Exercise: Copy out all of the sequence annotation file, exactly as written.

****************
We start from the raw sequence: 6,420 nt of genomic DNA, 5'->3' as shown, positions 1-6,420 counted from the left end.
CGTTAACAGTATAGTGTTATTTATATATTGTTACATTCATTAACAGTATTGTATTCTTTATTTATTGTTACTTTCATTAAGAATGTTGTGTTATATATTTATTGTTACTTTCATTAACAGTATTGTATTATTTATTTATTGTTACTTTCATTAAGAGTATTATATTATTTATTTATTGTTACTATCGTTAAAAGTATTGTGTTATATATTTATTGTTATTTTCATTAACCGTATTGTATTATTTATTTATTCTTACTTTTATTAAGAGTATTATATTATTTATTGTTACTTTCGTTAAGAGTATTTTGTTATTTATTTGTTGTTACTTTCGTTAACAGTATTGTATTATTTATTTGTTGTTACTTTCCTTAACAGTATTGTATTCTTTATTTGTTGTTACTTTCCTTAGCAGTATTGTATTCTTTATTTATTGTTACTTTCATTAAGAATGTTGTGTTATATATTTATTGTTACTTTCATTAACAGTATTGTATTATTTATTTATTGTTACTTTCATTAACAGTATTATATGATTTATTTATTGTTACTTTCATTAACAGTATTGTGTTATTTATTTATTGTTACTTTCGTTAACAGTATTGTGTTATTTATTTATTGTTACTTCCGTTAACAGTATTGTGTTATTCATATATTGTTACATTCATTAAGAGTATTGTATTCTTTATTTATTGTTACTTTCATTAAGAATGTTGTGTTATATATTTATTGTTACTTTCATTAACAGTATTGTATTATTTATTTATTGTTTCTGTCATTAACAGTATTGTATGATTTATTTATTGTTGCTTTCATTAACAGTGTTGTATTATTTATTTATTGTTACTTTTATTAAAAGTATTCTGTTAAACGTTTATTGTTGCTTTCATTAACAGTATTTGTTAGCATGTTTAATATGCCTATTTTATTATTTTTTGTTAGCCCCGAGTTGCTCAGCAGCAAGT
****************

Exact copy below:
We start from the raw sequence: 6,420 nt of genomic DNA, 5'->3' as shown, positions 1-6,420 counted from the left end.
CGTTAACAGTATAGTGTTATTTATATATTGTTACATTCATTAACAGTATTGTATTCTTTATTTATTGTTACTTTCATTAAGAATGTTGTGTTATATATTTATTGTTACTTTCATTAACAGTATTGTATTATTTATTTATTGTTACTTTCATTAAGAGTATTATATTATTTATTTATTGTTACTATCGTTAAAAGTATTGTGTTATATATTTATTGTTATTTTCATTAACCGTATTGTATTATTTATTTATTCTTACTTTTATTAAGAGTATTATATTATTTATTGTTACTTTCGTTAAGAGTATTTTGTTATTTATTTGTTGTTACTTTCGTTAACAGTATTGTATTATTTATTTGTTGTTACTTTCCTTAACAGTATTGTATTCTTTATTTGTTGTTACTTTCCTTAGCAGTATTGTATTCTTTATTTATTGTTACTTTCATTAAGAATGTTGTGTTATATATTTATTGTTACTTTCATTAACAGTATTGTATTATTTATTTATTGTTACTTTCATTAACAGTATTATATGATTTATTTATTGTTACTTTCATTAACAGTATTGTGTTATTTATTTATTGTTACTTTCGTTAACAGTATTGTGTTATTTATTTATTGTTACTTCCGTTAACAGTATTGTGTTATTCATATATTGTTACATTCATTAAGAGTATTGTATTCTTTATTTATTGTTACTTTCATTAAGAATGTTGTGTTATATATTTATTGTTACTTTCATTAACAGTATTGTATTATTTATTTATTGTTTCTGTCATTAACAGTATTGTATGATTTATTTATTGTTGCTTTCATTAACAGTGTTGTATTATTTATTTATTGTTACTTTTATTAAAAGTATTCTGTTAAACGTTTATTGTTGCTTTCATTAACAGTATTTGTTAGCATGTTTAATATGCCTATTTTATTATTTTTTGTTAGCCCCGAGTTGCTCAGCAGCAAGT